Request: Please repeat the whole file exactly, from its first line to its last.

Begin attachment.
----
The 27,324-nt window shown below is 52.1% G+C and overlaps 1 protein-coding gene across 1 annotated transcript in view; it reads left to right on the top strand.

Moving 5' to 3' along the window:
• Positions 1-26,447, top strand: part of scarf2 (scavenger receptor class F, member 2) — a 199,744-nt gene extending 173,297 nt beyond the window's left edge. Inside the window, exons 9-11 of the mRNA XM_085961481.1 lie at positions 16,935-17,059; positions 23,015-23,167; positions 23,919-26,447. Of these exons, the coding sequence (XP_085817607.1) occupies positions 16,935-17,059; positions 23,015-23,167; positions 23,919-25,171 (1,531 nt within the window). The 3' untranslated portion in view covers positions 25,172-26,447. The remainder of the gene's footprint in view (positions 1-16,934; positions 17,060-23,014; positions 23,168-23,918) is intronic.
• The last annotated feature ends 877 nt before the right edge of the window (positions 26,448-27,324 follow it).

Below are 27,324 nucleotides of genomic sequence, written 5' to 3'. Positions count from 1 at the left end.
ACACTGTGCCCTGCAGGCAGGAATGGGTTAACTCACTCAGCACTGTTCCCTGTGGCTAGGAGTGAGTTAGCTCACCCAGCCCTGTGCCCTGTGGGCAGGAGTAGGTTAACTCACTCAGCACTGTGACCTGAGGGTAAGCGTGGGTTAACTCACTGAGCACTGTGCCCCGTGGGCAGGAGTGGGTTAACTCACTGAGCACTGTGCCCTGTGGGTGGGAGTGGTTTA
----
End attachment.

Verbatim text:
The 27,324-nt window shown below is 52.1% G+C and overlaps 1 protein-coding gene across 1 annotated transcript in view; it reads left to right on the top strand.

Moving 5' to 3' along the window:
• Positions 1-26,447, top strand: part of scarf2 (scavenger receptor class F, member 2) — a 199,744-nt gene extending 173,297 nt beyond the window's left edge. Inside the window, exons 9-11 of the mRNA XM_085961481.1 lie at positions 16,935-17,059; positions 23,015-23,167; positions 23,919-26,447. Of these exons, the coding sequence (XP_085817607.1) occupies positions 16,935-17,059; positions 23,015-23,167; positions 23,919-25,171 (1,531 nt within the window). The 3' untranslated portion in view covers positions 25,172-26,447. The remainder of the gene's footprint in view (positions 1-16,934; positions 17,060-23,014; positions 23,168-23,918) is intronic.
• The last annotated feature ends 877 nt before the right edge of the window (positions 26,448-27,324 follow it).

Below are 27,324 nucleotides of genomic sequence, written 5' to 3'. Positions count from 1 at the left end.
ACACTGTGCCCTGCAGGCAGGAATGGGTTAACTCACTCAGCACTGTTCCCTGTGGCTAGGAGTGAGTTAGCTCACCCAGCCCTGTGCCCTGTGGGCAGGAGTAGGTTAACTCACTCAGCACTGTGACCTGAGGGTAAGCGTGGGTTAACTCACTGAGCACTGTGCCCCGTGGGCAGGAGTGGGTTAACTCACTGAGCACTGTGCCCTGTGGGTGGGAGTGGTTTA